North Koreans are increasingly leaving their homes and fleeing to remote mountains in the country to avoid forced labor and mandatory contributions to the regime of Kim Jong Un.
One source in Chagang province told Radio Free Asia, “They are poor people who don’t have seed money to start a business and who cannot financially support themselves. They are running away from authorities’ interference [in their lives], forced mobilizations, and required offerings [to the state].”
North Korean authorities reportedly monitor the general public to ensure their loyalty to Kim Jong Un and require urban residents to provide unpaid labor in constructing monuments dedicated to North Korea’s leaders.
Radio Free Asia reports:
Many resent the mass mobilizations because of the unpaid labor and goods they must contribute in a show of enthusiasm and support for the regime, and believe that some of the projects they contribute to are irrelevant to their own lives and well-being.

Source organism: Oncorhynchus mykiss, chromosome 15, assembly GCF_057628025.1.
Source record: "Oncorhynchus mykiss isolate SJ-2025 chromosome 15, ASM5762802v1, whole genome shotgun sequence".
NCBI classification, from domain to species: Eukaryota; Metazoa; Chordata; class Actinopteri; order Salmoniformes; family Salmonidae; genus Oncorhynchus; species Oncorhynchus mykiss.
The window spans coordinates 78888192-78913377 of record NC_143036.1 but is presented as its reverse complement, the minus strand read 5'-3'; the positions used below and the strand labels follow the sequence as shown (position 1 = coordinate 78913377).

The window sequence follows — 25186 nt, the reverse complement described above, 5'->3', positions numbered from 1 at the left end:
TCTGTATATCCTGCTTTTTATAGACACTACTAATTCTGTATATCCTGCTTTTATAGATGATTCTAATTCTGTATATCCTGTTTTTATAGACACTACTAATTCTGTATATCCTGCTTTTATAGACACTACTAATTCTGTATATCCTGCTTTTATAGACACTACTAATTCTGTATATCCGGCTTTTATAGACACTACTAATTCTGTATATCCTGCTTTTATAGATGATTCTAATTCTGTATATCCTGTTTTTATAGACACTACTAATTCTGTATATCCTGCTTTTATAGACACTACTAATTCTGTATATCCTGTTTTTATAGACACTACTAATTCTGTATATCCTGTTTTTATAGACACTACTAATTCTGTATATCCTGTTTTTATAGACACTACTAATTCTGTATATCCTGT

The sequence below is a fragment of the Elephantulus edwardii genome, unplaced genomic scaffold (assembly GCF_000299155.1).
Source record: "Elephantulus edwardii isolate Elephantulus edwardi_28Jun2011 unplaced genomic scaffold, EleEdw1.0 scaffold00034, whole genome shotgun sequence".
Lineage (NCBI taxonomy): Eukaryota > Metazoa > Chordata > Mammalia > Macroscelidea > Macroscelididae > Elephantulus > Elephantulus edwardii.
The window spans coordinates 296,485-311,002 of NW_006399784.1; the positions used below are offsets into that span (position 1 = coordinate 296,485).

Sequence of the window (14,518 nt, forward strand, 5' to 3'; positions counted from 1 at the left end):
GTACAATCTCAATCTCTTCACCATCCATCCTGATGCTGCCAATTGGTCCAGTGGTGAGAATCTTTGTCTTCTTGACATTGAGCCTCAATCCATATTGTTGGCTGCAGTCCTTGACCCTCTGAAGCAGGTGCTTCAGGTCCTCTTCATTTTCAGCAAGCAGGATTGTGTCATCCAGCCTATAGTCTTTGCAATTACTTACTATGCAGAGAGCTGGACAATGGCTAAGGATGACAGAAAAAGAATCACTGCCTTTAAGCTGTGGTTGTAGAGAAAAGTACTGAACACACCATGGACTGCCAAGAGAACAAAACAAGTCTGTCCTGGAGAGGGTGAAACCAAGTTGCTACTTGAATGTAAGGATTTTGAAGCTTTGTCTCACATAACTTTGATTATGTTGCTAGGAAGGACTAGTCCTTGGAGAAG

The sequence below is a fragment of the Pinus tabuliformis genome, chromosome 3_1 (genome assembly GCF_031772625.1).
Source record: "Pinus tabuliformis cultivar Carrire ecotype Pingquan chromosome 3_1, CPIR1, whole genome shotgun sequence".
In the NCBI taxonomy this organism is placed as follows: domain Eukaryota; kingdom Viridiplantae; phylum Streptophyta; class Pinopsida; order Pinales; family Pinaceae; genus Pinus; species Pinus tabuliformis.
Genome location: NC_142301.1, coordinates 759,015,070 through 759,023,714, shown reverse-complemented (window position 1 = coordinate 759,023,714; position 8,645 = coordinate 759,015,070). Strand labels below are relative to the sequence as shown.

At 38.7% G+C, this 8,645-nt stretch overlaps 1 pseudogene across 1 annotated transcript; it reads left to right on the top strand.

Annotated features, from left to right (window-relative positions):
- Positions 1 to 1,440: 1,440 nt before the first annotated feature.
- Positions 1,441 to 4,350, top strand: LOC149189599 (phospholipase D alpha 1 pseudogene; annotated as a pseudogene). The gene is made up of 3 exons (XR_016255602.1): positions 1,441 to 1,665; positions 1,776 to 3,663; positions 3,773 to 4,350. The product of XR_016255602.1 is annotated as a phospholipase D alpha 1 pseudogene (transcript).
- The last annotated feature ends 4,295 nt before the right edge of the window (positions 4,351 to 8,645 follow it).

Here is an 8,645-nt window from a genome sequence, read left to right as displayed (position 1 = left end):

“The mountains of Chagang province are deep and steep, so it’s easy for people to hide and live there,” he said, adding that the terrain makes it difficult for security agents to find them.
It is only when authorities discover that people who are registered at a specific address are not living there that they send local security agents to look for them, he said.
“Those who are caught are told to register their place of residence and join a local people’s unit so they can be monitored, though they try their best to avoid registration,” the source said.
It is believed that those living in remote mountains include North Koreans of all ages — infants, students, young couples, and elderly people.
“Though they don’t have enough food and they are isolated from civilization, they are free from mobilizations and the burden of [mandatory] offerings,” RFA’s source explained.
“They live with no monitoring and no interference from the authorities, so the number of people who abandon their homes and live in the deep mountains will not decrease,” he added.